11.50am: Installing more objects in showcases. The inside of the acrylic lids have to be cleaned of fingerprints, marks and dust before we put them over the objects. When they are this big the only way is to get inside.
12.30pm: In a Museum there is no way to avoid meetings. Even during an exhibition install. This is a moving meeting. It’s an exhibition progress walk-through, where the curators and exhibition coordinator take Directors and other members of the install team through the exhibition, discussing the progress, any problems and how to solve them.
1pm: Label emergency! I just noticed that one of the showcases has space for one label rather than two. We will need to print a new long label rather than two shorter ones. Call the Editor, Jo Lyons, to discuss and get the new label into production.
1.30pm: Eat my lunch at my desk and reply to some people offering to donate objects to the collection. No time to research them today but I ask for some photos and any background information they have on the items so I can get back to them once the install is over.
2pm: Museum administration and research on the collection never stops. While I’m installing This is a Voice my team of incredible volunteers and interns continue their projects researching and documenting the collection.
Sharon Mee, Curatorial Volunteer Extraordinaire, and I go on a quick trip to the Collection Store under the Museum at Ultimo. Sharon is researching, documenting and cataloguing a Metrology collection of standard weights and measures. She’s using all her detective skills to finalise the acquisition of this incredible group of about 100 objects into the Museum’s collection.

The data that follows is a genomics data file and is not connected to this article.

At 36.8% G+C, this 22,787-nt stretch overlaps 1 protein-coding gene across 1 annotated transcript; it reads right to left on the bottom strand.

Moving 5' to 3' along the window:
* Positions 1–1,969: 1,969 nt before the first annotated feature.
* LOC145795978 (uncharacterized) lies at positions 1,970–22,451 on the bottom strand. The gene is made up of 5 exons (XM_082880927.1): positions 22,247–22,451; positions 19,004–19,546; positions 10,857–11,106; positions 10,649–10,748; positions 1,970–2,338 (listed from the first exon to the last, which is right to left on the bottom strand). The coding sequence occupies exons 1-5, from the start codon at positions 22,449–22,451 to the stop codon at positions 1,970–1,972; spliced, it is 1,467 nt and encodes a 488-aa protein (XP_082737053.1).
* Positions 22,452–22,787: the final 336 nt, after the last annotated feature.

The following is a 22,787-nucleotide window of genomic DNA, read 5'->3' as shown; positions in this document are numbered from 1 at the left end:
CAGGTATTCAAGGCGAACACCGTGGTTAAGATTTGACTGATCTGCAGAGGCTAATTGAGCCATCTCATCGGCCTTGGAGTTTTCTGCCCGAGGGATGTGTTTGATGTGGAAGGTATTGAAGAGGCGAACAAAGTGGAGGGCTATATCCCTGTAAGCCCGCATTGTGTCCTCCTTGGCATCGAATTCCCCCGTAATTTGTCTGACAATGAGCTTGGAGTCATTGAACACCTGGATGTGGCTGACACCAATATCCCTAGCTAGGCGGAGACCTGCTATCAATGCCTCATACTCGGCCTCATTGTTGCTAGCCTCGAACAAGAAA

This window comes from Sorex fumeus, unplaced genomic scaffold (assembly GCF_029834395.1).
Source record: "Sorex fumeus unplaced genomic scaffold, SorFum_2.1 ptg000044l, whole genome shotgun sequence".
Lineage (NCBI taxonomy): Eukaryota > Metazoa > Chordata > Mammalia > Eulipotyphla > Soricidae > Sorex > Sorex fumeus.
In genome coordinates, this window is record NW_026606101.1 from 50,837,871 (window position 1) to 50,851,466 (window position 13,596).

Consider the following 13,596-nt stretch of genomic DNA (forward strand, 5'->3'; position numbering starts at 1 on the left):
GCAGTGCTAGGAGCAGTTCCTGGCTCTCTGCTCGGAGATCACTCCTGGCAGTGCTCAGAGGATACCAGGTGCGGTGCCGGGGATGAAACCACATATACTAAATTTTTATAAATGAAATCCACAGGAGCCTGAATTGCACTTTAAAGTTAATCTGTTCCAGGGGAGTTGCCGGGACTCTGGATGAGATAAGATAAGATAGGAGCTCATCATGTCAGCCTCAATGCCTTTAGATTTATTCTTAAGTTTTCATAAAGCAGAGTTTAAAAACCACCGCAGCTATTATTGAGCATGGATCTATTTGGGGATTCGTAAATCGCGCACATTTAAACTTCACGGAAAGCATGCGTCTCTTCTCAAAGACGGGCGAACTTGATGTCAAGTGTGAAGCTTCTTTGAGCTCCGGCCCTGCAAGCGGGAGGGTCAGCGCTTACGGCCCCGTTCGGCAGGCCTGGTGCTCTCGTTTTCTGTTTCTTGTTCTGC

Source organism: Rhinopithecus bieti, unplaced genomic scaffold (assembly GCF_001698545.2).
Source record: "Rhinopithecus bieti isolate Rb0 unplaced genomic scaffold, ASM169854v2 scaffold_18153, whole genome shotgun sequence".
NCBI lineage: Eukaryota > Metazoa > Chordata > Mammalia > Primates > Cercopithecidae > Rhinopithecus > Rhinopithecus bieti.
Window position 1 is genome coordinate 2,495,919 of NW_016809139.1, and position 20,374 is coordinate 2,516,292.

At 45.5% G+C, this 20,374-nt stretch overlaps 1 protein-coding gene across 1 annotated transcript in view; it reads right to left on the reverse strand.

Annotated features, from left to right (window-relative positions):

2.20pm: Back to the exhibition install. Skye Mitchell and Tim Morris (Conservators) are hanging this glorious Museum object, a chart the education team used to teach visiting school groups in the 1980s.
2.40pm: Meet with an artist developing a sculpture that will be displayed at the Museum later this year as part of The Big Anxiety, the upcoming festival of art, science and people. We discuss the possible location of her sculpture and some of the potential challenges and risks associated with displaying it without barriers.
3pm: It’s all hands on deck during an install. I rope in Joanne Delzoppo, Head of Production, to help me clean this brass instruction panel for Matthew Herbert’s interactive work, Chorus.
4pm: It’s almost Museum closing time so I pop down to another exhibition I worked on Recollect: Health & Medicine. It’s time for the leeches on display to be replaced with new leeches and I add some extra aquatic plants for our new guests.
4.30pm: I head back to my desk and check my emails.
4.50pm: Call Karen Johnson, the Museum’s Research Library Manager to check in about a book we purchased that has gone missing in the post. It’s still missing. Karen is organising an inter-library loan to put in the exhibition until the book arrives.
5.10pm Another day is over. Katie and I relish the anechoic chamber at the entrance to the exhibition. This is a Voice is on at the Powerhouse Museum until January 28, 2018.
One response to “National Science Week: A day in the life of a science curator”
Wonderful! Thank you for your energy and devotion! This is inspiring!
It will be great to see this labelling and presentation expertise applied to the traditional areas of the museum which badly need attention!